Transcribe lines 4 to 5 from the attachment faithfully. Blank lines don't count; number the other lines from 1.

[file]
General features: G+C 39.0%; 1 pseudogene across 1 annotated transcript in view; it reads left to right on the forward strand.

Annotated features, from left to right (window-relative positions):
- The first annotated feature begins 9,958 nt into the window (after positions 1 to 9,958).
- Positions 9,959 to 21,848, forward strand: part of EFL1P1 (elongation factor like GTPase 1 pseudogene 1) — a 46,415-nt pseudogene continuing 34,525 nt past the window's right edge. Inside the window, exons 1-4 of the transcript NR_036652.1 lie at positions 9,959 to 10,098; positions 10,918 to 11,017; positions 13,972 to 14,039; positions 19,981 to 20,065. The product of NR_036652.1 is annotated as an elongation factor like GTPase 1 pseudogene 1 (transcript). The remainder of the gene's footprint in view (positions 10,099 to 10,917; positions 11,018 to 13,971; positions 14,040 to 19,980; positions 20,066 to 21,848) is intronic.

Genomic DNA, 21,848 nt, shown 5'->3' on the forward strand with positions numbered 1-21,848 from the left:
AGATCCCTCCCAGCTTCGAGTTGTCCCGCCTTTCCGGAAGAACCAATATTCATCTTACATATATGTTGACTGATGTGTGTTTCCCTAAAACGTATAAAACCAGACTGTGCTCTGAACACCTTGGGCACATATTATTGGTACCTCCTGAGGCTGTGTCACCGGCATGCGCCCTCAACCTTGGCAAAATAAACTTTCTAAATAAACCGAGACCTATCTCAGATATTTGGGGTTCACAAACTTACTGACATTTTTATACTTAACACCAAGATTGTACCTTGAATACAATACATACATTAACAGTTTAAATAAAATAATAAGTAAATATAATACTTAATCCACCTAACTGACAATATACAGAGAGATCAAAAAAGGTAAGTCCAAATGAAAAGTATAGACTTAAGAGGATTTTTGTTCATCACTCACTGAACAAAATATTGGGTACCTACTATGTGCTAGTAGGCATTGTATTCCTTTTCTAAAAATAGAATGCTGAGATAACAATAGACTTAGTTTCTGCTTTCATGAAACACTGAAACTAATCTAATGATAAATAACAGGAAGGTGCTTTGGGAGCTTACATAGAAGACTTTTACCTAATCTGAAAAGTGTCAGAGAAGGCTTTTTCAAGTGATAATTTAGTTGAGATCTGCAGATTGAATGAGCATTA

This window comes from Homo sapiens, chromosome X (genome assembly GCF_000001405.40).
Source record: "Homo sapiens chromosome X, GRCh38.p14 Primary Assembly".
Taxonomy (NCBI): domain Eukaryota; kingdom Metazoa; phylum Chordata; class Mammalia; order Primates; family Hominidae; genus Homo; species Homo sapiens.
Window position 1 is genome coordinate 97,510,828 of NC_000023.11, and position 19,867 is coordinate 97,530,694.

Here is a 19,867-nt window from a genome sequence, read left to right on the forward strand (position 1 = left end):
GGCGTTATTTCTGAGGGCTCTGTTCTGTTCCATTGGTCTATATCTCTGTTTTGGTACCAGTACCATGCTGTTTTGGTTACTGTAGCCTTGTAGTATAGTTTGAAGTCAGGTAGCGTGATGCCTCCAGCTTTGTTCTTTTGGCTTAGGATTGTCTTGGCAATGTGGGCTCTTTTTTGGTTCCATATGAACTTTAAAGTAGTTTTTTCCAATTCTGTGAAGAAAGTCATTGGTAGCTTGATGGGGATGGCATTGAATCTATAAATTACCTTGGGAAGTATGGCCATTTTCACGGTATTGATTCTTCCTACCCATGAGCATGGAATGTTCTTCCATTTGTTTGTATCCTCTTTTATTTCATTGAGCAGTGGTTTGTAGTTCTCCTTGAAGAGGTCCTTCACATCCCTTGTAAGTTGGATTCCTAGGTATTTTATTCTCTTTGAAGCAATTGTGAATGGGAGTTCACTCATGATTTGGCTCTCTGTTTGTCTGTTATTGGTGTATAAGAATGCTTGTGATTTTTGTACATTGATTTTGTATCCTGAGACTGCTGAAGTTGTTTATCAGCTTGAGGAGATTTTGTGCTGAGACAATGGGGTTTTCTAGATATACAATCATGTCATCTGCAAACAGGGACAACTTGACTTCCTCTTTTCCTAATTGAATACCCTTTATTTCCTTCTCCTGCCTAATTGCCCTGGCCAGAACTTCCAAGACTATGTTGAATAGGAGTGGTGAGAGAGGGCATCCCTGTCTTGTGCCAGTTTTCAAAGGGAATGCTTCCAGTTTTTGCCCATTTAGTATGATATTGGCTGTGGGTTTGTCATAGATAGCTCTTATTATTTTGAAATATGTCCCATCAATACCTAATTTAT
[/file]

- Positions 9,959 to 21,848, forward strand: part of EFL1P1 (elongation factor like GTPase 1 pseudogene 1) — a 46,415-nt pseudogene continuing 34,525 nt past the window's right edge. Inside the window, exons 1-4 of the transcript NR_036652.1 lie at positions 9,959 to 10,098; positions 10,918 to 11,017; positions 13,972 to 14,039; positions 19,981 to 20,065. The product of NR_036652.1 is annotated as an elongation factor like GTPase 1 pseudogene 1 (transcript). The remainder of the gene's footprint in view (positions 10,099 to 10,917; positions 11,018 to 13,971; positions 14,040 to 19,980; positions 20,066 to 21,848) is intronic.

Genomic DNA, 21,848 nt, shown 5'->3' on the forward strand with positions numbered 1-21,848 from the left: